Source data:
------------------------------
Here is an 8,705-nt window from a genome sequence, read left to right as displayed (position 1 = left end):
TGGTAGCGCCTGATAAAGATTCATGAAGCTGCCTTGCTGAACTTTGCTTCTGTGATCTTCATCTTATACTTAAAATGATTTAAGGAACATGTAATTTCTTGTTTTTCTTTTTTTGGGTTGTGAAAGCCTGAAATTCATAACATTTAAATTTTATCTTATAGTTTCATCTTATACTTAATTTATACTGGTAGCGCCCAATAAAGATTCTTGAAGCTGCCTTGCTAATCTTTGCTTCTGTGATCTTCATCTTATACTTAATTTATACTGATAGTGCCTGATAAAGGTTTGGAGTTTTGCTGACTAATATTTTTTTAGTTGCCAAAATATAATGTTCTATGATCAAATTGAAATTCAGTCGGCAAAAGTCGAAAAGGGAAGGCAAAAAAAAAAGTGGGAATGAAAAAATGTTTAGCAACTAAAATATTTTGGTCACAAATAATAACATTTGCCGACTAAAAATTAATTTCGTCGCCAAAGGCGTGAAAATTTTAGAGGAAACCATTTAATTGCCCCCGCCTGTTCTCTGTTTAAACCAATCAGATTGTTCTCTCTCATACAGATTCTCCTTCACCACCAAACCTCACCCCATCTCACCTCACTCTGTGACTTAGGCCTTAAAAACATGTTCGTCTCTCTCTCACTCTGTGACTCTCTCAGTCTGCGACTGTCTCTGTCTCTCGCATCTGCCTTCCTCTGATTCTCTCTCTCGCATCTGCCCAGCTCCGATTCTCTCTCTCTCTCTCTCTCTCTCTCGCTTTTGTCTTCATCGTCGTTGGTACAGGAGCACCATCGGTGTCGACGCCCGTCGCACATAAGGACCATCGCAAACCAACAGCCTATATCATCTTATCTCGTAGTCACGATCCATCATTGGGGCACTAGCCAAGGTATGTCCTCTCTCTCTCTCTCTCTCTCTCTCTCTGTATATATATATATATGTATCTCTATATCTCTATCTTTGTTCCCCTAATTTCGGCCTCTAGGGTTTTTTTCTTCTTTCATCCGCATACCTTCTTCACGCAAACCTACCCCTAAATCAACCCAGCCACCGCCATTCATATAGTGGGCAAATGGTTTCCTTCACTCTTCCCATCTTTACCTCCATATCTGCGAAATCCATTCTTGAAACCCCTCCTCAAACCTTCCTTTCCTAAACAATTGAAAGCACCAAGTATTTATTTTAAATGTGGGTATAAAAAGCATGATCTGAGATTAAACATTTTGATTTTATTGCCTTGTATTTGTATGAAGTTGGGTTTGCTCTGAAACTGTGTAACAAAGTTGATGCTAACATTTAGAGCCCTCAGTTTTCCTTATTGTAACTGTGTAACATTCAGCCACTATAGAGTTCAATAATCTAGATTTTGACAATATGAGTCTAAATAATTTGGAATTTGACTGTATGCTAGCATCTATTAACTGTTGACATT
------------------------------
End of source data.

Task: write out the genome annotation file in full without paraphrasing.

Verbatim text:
Here is an 8,705-nt window from a genome sequence, read left to right as displayed (position 1 = left end):
TGGTAGCGCCTGATAAAGATTCATGAAGCTGCCTTGCTGAACTTTGCTTCTGTGATCTTCATCTTATACTTAAAATGATTTAAGGAACATGTAATTTCTTGTTTTTCTTTTTTTGGGTTGTGAAAGCCTGAAATTCATAACATTTAAATTTTATCTTATAGTTTCATCTTATACTTAATTTATACTGGTAGCGCCCAATAAAGATTCTTGAAGCTGCCTTGCTAATCTTTGCTTCTGTGATCTTCATCTTATACTTAATTTATACTGATAGTGCCTGATAAAGGTTTGGAGTTTTGCTGACTAATATTTTTTTAGTTGCCAAAATATAATGTTCTATGATCAAATTGAAATTCAGTCGGCAAAAGTCGAAAAGGGAAGGCAAAAAAAAAAGTGGGAATGAAAAAATGTTTAGCAACTAAAATATTTTGGTCACAAATAATAACATTTGCCGACTAAAAATTAATTTCGTCGCCAAAGGCGTGAAAATTTTAGAGGAAACCATTTAATTGCCCCCGCCTGTTCTCTGTTTAAACCAATCAGATTGTTCTCTCTCATACAGATTCTCCTTCACCACCAAACCTCACCCCATCTCACCTCACTCTGTGACTTAGGCCTTAAAAACATGTTCGTCTCTCTCTCACTCTGTGACTCTCTCAGTCTGCGACTGTCTCTGTCTCTCGCATCTGCCTTCCTCTGATTCTCTCTCTCGCATCTGCCCAGCTCCGATTCTCTCTCTCTCTCTCTCTCTCTCTCGCTTTTGTCTTCATCGTCGTTGGTACAGGAGCACCATCGGTGTCGACGCCCGTCGCACATAAGGACCATCGCAAACCAACAGCCTATATCATCTTATCTCGTAGTCACGATCCATCATTGGGGCACTAGCCAAGGTATGTCCTCTCTCTCTCTCTCTCTCTCTCTCTCTGTATATATATATATATGTATCTCTATATCTCTATCTTTGTTCCCCTAATTTCGGCCTCTAGGGTTTTTTTCTTCTTTCATCCGCATACCTTCTTCACGCAAACCTACCCCTAAATCAACCCAGCCACCGCCATTCATATAGTGGGCAAATGGTTTCCTTCACTCTTCCCATCTTTACCTCCATATCTGCGAAATCCATTCTTGAAACCCCTCCTCAAACCTTCCTTTCCTAAACAATTGAAAGCACCAAGTATTTATTTTAAATGTGGGTATAAAAAGCATGATCTGAGATTAAACATTTTGATTTTATTGCCTTGTATTTGTATGAAGTTGGGTTTGCTCTGAAACTGTGTAACAAAGTTGATGCTAACATTTAGAGCCCTCAGTTTTCCTTATTGTAACTGTGTAACATTCAGCCACTATAGAGTTCAATAATCTAGATTTTGACAATATGAGTCTAAATAATTTGGAATTTGACTGTATGCTAGCATCTATTAACTGTTGACATT